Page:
This year, new Emerson College students of color were invited to attend a pre-orientation weekend, where they will learn about campus resources, begin transitioning to life on a college campus, and start to build a community with fellow students.
More than 50 first-year and transfer students registered for the event, which will feature ice-breakers and bonding activities like movie nights and an intercultural tour of Boston, and more directed activities, like candid conversations with people of color at Emerson, and Project I.C.O.N.I.C. (Intercultural Creation of New Ideas Confab).
For Project I.C.O.N.I.C., students working in groups will be asked to come up with and present ideas for how to advance representation of people of color in the media, said Christopher Henderson-West ’20, who helped organize elements of the pre-orientation, including Project I.C.O.N.I.C.
“For me to have a program like [the pre-orientation], I would have personally appreciated it. To know more people and know resources were available and to strengthen those roots,” said Henderson-West, a Political Communication major and a student of color. “The first couple of months [of my first year] I think a program like this would have definitely helped a lot.”
Emerson hopes that by introducing students of color to the College, community members of color, and to each other from the very beginning, they will feel more at home and eager to embrace everything the College has to offer.
“While Emerson is working to increase the diversity of the student body, there’s more that needs to be done to support students of color who are entering the current reality—where both in the classroom, and in the city of Boston immediately surrounding the campus, students of color may oftentimes be the only one or few from their background,” Director of Intercultural Student Affairs Tamia Rashima Jordan said. “Programs like these have been shown to minimize isolation and other hardships many students of color experience [on campuses] such as ours.”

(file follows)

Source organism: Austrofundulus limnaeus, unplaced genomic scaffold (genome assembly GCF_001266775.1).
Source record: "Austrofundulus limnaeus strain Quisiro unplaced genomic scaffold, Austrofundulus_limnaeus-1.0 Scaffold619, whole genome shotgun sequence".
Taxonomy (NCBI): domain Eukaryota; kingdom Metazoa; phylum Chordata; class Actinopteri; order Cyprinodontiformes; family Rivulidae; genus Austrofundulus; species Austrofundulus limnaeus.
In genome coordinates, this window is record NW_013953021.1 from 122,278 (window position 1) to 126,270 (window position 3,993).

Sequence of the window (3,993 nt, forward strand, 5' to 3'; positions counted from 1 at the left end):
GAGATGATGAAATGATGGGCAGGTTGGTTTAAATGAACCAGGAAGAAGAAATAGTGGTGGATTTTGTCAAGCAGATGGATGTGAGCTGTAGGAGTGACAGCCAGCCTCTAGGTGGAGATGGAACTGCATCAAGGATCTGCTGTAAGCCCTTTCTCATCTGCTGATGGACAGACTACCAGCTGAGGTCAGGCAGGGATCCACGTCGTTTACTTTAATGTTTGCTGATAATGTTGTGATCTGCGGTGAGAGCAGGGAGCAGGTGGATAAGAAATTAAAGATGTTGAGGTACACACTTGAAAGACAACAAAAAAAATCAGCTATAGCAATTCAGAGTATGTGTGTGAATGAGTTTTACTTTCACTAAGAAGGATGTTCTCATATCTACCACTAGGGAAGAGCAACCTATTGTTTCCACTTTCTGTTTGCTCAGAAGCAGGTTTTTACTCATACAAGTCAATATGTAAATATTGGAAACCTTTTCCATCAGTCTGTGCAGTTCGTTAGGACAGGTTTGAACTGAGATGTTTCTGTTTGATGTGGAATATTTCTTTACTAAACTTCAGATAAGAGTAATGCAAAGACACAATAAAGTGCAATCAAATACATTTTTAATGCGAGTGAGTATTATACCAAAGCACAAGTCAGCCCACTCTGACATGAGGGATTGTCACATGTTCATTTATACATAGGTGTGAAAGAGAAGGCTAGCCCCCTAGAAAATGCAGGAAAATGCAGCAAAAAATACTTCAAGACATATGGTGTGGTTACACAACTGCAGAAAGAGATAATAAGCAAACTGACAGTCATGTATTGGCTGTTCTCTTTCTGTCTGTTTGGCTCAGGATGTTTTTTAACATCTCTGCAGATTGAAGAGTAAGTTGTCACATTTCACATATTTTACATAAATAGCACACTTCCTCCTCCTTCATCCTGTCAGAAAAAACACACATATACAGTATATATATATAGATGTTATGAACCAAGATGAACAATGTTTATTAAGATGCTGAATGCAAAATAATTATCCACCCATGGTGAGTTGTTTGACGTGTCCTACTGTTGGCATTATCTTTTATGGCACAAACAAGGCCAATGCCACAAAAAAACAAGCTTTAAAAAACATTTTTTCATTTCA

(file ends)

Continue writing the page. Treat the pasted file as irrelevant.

A number of colleges and universities offer similar programs for incoming students of color, including the University of California, Berkeley; Harvard Graduate School of Education; Cornell, Brown, and Yale universities; and Berklee College of Music.
Henderson-West said leaving home and coming to a campus where you don’t know anyone can be nerve-wracking for anybody. To arrive at a place where most people don’t look like you and don’t have similar life experiences adds another level of apprehension.
In addition to helping plan Project I.C.O.N.I.C., Henderson-West also researched and organized an intercultural tour of Boston for students—an activity he said he is really excited about.
The tour will introduce students to a Boston they won’t necessarily find in tour guides or by hanging around the Emerson campus and will include stops at places like multicultural restaurants and music venues. Henderson-West said that while doing research for the tour, he learned things about Boston that he hadn’t discovered in his two years at Emerson.
“I look forward to sharing that with people because so many people, not just students of color but all students…don’t often go beyond Tremont and Boylston [streets],” he said.
Jordan said Emerson students of color spend so much of their time at the College engaged in social justice work to make the campus and the wider world better.
“I deeply admire that, but I also want these students to look back and to say they’ve had fun, that they’ve enjoyed their college experience and enjoyed each other,” she said. “We want them to make this campus their own.”